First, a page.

What’s been termed by some a “Labor-lite” budget has raised the degree of difficulty for Shorten in crafting a budget reply that isn’t seen to fall short.

In Thursday’s speech he will reiterate that Labor opposes the ending of the deficit levy on high-income earners, saying: “At a time when the government is asking every other working Australian to pay a higher rate of tax, Labor will not support spending at least $1.2 billion each year on the wealthiest 2%.”

But the opposition has no power to stop the removal of the deficit levy, which comes off automatically at the end of June.

While Shorten is expected to leave open the possibility of reintroducing the levy, he is not expected to commit to doing so. If Labor had won the 2016 election it would have been easily able to maintain it. Once it’s gone, reimposing it becomes harder.

https://www.podbean.com/media/player/55eic-6aa7da?from=yiiadmin

Michelle Grattan, Professorial Fellow, University of Canberra

This article was originally published on The Conversation. Read the original article.

Budget bank levy: too big to fail, not too big to take a hit


Kevin Davis, Australian Centre for Financial Studies

The budget announcement of a 0.06% levy on a subset of bank liabilities looks arbitrary, and is certainly politically opportunistic. But it could be rationalised as a response, albeit probably not the best response, to offsetting a number of distortions in Australia’s banking market. The Conversation

The levy will certainly have consequences for bank pricing, forms of funding and competition – and will interact in complex ways with other prudential regulatory changes in the pipeline.

The levy will affect the four major banks and Macquarie. It will apply to liabilities other than deposits protected by the Financial Claims Scheme (ie. under A$250,000) and additional Tier 1 capital instruments.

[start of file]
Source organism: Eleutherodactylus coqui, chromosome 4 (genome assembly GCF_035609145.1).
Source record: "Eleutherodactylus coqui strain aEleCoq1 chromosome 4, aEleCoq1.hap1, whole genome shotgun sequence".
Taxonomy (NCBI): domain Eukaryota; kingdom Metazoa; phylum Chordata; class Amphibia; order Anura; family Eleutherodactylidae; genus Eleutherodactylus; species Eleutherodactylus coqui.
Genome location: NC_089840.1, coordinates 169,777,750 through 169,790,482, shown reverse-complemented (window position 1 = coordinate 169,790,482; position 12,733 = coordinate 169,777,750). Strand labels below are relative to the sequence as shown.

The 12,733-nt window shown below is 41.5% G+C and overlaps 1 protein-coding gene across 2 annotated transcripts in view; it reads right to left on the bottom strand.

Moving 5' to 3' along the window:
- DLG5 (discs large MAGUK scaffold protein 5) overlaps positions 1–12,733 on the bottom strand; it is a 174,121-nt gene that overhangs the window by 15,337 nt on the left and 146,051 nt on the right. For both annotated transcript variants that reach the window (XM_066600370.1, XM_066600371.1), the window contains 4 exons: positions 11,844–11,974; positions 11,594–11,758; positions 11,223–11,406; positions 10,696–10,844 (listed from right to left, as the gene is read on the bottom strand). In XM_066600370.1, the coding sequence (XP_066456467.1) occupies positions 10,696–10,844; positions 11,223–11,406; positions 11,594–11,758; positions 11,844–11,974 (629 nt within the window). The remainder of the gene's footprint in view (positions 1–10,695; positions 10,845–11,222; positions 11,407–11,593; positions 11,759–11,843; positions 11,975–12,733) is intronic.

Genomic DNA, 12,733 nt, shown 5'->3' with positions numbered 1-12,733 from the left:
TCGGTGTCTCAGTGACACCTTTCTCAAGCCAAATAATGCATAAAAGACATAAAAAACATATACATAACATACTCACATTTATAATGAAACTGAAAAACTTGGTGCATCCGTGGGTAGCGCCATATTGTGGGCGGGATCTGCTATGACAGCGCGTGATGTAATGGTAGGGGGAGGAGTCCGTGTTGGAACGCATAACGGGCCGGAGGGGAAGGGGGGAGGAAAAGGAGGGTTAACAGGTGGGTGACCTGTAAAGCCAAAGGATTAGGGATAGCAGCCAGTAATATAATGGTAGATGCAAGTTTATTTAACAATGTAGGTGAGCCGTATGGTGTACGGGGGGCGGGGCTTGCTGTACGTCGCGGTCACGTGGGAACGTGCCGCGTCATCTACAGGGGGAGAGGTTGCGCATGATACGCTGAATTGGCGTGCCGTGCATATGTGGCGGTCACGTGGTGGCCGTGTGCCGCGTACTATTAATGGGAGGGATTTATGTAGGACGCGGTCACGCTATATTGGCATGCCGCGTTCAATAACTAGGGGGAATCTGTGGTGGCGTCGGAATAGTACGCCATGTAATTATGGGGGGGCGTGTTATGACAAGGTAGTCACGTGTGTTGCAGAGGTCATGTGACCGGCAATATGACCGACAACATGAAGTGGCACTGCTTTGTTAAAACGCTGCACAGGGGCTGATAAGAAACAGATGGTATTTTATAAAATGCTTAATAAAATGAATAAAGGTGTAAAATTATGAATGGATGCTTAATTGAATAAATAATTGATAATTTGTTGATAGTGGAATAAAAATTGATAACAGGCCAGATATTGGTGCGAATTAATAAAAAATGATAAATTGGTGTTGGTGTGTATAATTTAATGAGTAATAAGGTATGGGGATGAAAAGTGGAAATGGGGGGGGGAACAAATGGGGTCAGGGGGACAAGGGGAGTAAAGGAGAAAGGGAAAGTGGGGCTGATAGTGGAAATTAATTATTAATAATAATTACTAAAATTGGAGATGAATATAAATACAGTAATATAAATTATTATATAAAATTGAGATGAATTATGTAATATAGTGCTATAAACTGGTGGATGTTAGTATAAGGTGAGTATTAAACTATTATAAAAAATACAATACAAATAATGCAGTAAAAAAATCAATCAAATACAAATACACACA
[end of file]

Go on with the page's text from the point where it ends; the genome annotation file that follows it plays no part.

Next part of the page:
As a ballpark estimate, it will apply to around 50% of a bank’s total funding, raising the overall cost of funding for the affected banks by around 0.03%.

The large banks are perceived to receive a competitive benefit (lower borrowing costs) from an implicit government guarantee associated with being “too big to fail”. On this basis, the levy could be seen as a charge for that benefit.

As it is in Europe, Australia could establish a “resolution fund” to enable the Australian Prudential Regulation Authority (APRA) to facilitate a smooth exit (ie by merger) of a failing bank. Although this levy is going to be set aside by the government for budget repair, rather than being set up in another separate fund, it could be argued that it strengthens the government to support APRA in regulating the banks.

The nature of the regulatory system (such as capital adequacy requirements) creates a competitive imbalance favouring the big four banks. The imposition of higher minimum capital requirements for mortgage loans by banks (five banks were actually subject to this levy) was only a partial response to this imbalance.

It’s often argued Australian banks have relied too much on funding, other than “core/stable” deposits and capital, with potential consequences for safety and systemic stability. Indeed, the large banks have funded their increased share of home mortgage lending since the global financial crisis to a significant degree from wholesale borrowings.

However there are better ways of dealing with these perceived distortions than the government’s quick, politically opportunistic, measure. And, together with other bank accountability measures introduced in the budget, it may neutralise whatever support exists for a Banking royal commission.